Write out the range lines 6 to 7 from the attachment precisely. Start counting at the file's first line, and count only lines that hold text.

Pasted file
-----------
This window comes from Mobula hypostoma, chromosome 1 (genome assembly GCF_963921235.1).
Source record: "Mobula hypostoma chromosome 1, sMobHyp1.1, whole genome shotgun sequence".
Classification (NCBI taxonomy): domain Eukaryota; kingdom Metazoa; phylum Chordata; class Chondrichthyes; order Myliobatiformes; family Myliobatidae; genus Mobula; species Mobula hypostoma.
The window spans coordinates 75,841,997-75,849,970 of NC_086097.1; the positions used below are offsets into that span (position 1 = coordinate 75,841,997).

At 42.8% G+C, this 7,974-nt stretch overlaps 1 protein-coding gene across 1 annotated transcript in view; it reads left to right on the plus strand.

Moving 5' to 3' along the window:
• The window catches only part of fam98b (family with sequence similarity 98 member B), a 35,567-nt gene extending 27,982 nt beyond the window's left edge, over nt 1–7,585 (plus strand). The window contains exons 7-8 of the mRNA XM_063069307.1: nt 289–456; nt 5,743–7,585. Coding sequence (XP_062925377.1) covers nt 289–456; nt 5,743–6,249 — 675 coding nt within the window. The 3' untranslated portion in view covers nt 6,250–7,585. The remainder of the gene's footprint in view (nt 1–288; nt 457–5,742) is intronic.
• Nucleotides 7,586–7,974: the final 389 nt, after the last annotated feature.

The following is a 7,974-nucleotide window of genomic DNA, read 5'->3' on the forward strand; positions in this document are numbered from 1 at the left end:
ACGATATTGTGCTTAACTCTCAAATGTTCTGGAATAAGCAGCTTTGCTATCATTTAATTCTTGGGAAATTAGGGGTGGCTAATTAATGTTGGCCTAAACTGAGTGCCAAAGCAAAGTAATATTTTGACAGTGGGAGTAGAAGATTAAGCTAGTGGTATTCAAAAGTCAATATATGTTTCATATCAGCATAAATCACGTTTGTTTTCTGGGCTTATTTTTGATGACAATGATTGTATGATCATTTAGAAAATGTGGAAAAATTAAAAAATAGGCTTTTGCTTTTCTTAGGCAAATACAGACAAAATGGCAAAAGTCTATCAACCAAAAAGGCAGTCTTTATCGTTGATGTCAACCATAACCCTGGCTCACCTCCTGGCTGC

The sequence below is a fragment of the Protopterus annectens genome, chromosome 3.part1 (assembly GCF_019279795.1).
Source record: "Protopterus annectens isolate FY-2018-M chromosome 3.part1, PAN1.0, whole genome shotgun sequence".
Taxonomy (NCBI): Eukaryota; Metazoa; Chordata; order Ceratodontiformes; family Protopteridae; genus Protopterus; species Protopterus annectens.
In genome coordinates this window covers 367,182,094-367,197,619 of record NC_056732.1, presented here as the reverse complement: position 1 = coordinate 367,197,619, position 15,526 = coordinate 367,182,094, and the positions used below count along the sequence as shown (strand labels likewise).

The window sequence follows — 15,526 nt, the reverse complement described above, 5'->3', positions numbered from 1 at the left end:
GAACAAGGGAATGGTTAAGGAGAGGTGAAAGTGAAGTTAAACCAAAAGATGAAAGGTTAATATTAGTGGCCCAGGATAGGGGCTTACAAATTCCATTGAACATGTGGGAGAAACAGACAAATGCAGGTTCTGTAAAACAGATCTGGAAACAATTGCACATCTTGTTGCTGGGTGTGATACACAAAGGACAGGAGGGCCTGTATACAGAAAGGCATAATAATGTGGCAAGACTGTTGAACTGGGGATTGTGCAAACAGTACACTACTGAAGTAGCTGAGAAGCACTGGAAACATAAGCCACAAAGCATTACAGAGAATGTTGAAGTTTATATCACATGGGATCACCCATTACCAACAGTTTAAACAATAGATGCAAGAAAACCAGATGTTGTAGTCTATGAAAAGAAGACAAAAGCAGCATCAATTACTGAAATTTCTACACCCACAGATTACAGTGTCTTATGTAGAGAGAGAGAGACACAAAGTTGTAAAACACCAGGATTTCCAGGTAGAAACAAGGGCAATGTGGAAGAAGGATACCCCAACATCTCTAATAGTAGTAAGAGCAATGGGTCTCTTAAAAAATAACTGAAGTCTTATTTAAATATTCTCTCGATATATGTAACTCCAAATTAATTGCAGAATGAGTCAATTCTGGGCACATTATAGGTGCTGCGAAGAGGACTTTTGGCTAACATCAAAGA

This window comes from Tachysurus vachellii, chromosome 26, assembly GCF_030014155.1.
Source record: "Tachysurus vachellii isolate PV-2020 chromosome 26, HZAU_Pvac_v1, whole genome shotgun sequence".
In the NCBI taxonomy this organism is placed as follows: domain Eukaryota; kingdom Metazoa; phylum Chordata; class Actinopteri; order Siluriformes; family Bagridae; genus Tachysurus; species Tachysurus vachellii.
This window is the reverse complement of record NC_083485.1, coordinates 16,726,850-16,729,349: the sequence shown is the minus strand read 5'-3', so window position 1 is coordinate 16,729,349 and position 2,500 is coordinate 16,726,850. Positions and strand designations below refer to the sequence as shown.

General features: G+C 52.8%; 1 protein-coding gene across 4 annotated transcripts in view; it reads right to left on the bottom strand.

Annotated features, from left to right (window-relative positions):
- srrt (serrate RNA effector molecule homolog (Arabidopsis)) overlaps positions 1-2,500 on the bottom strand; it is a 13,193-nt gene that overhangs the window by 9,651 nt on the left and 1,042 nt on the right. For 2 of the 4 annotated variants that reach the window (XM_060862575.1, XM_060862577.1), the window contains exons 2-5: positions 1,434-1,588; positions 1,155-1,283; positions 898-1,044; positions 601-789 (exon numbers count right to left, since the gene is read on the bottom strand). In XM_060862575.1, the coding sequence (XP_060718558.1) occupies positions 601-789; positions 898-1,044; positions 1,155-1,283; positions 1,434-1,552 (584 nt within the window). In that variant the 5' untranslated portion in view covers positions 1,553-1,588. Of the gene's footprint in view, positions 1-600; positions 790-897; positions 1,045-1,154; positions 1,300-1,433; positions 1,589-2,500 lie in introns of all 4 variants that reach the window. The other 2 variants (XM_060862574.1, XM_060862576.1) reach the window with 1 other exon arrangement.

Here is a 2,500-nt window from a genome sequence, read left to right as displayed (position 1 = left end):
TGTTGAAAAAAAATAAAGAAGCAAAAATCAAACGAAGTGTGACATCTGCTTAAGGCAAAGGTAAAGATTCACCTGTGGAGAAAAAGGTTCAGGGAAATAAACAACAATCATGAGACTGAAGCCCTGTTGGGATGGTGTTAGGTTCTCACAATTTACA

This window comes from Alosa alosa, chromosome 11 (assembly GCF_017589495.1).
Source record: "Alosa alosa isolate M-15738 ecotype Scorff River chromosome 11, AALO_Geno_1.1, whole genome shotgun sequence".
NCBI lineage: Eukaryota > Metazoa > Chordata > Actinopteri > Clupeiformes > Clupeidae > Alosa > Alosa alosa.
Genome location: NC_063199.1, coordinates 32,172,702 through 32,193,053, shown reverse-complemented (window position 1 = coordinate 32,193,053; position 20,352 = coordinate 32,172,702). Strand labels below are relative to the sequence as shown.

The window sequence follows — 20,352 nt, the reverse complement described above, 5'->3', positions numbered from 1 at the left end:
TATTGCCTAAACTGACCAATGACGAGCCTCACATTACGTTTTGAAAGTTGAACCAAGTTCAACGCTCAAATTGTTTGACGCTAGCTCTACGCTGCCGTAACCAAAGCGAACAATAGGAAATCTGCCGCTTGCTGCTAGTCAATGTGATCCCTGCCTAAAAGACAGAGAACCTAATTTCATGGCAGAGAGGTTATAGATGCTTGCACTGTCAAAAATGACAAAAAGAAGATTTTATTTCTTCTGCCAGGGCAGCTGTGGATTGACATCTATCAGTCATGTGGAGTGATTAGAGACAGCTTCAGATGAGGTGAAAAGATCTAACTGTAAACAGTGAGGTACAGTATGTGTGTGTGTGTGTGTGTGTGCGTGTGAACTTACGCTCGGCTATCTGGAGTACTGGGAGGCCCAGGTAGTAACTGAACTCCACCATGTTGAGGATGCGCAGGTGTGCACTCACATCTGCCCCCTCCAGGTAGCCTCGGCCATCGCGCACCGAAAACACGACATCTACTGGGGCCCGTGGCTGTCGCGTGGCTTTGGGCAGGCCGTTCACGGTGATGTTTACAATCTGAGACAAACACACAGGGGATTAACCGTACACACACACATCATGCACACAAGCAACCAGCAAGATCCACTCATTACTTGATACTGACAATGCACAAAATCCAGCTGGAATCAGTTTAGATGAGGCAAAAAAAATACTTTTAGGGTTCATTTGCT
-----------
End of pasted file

Moving 5' to 3' along the window:
• The window catches only part of fam98b (family with sequence similarity 98 member B), a 35,567-nt gene extending 27,982 nt beyond the window's left edge, over nt 1–7,585 (plus strand). The window contains exons 7-8 of the mRNA XM_063069307.1: nt 289–456; nt 5,743–7,585. Coding sequence (XP_062925377.1) covers nt 289–456; nt 5,743–6,249 — 675 coding nt within the window. The 3' untranslated portion in view covers nt 6,250–7,585. The remainder of the gene's footprint in view (nt 1–288; nt 457–5,742) is intronic.